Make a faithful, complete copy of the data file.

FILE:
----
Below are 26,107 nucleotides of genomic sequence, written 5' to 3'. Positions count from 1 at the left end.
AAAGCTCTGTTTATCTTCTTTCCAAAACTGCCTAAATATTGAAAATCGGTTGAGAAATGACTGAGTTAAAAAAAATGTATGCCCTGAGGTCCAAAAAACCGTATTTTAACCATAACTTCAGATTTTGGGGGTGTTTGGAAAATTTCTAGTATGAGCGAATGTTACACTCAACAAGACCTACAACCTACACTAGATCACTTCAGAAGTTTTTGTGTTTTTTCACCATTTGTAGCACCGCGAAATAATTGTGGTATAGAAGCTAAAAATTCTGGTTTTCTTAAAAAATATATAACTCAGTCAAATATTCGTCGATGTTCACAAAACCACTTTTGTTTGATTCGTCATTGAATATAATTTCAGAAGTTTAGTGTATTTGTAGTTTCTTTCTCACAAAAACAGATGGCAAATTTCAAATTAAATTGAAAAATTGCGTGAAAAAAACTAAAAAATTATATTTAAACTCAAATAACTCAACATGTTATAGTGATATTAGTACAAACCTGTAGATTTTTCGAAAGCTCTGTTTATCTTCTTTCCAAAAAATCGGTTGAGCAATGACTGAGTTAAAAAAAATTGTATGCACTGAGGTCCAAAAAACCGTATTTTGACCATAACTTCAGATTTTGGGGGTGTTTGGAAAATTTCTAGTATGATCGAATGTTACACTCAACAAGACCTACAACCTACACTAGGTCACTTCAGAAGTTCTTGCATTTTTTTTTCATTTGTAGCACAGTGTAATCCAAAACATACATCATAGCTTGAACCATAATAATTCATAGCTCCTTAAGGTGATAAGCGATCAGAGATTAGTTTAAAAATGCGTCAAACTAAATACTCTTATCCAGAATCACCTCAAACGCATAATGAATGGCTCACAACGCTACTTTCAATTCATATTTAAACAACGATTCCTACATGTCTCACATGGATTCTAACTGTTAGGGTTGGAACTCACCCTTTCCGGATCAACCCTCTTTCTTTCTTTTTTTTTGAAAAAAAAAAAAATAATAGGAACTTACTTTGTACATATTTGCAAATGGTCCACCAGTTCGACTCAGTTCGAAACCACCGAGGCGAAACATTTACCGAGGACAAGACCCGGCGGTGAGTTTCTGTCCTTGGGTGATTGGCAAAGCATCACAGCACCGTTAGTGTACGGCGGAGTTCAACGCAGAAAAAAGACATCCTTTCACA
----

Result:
Below are 26,107 nucleotides of genomic sequence, written 5' to 3'. Positions count from 1 at the left end.
AAAGCTCTGTTTATCTTCTTTCCAAAACTGCCTAAATATTGAAAATCGGTTGAGAAATGACTGAGTTAAAAAAAATGTATGCCCTGAGGTCCAAAAAACCGTATTTTAACCATAACTTCAGATTTTGGGGGTGTTTGGAAAATTTCTAGTATGAGCGAATGTTACACTCAACAAGACCTACAACCTACACTAGATCACTTCAGAAGTTTTTGTGTTTTTTCACCATTTGTAGCACCGCGAAATAATTGTGGTATAGAAGCTAAAAATTCTGGTTTTCTTAAAAAATATATAACTCAGTCAAATATTCGTCGATGTTCACAAAACCACTTTTGTTTGATTCGTCATTGAATATAATTTCAGAAGTTTAGTGTATTTGTAGTTTCTTTCTCACAAAAACAGATGGCAAATTTCAAATTAAATTGAAAAATTGCGTGAAAAAAACTAAAAAATTATATTTAAACTCAAATAACTCAACATGTTATAGTGATATTAGTACAAACCTGTAGATTTTTCGAAAGCTCTGTTTATCTTCTTTCCAAAAAATCGGTTGAGCAATGACTGAGTTAAAAAAAATTGTATGCACTGAGGTCCAAAAAACCGTATTTTGACCATAACTTCAGATTTTGGGGGTGTTTGGAAAATTTCTAGTATGATCGAATGTTACACTCAACAAGACCTACAACCTACACTAGGTCACTTCAGAAGTTCTTGCATTTTTTTTTCATTTGTAGCACAGTGTAATCCAAAACATACATCATAGCTTGAACCATAATAATTCATAGCTCCTTAAGGTGATAAGCGATCAGAGATTAGTTTAAAAATGCGTCAAACTAAATACTCTTATCCAGAATCACCTCAAACGCATAATGAATGGCTCACAACGCTACTTTCAATTCATATTTAAACAACGATTCCTACATGTCTCACATGGATTCTAACTGTTAGGGTTGGAACTCACCCTTTCCGGATCAACCCTCTTTCTTTCTTTTTTTTTGAAAAAAAAAAAAATAATAGGAACTTACTTTGTACATATTTGCAAATGGTCCACCAGTTCGACTCAGTTCGAAACCACCGAGGCGAAACATTTACCGAGGACAAGACCCGGCGGTGAGTTTCTGTCCTTGGGTGATTGGCAAAGCATCACAGCACCGTTAGTGTACGGCGGAGTTCAACGCAGAAAAAAGACATCCTTTCACA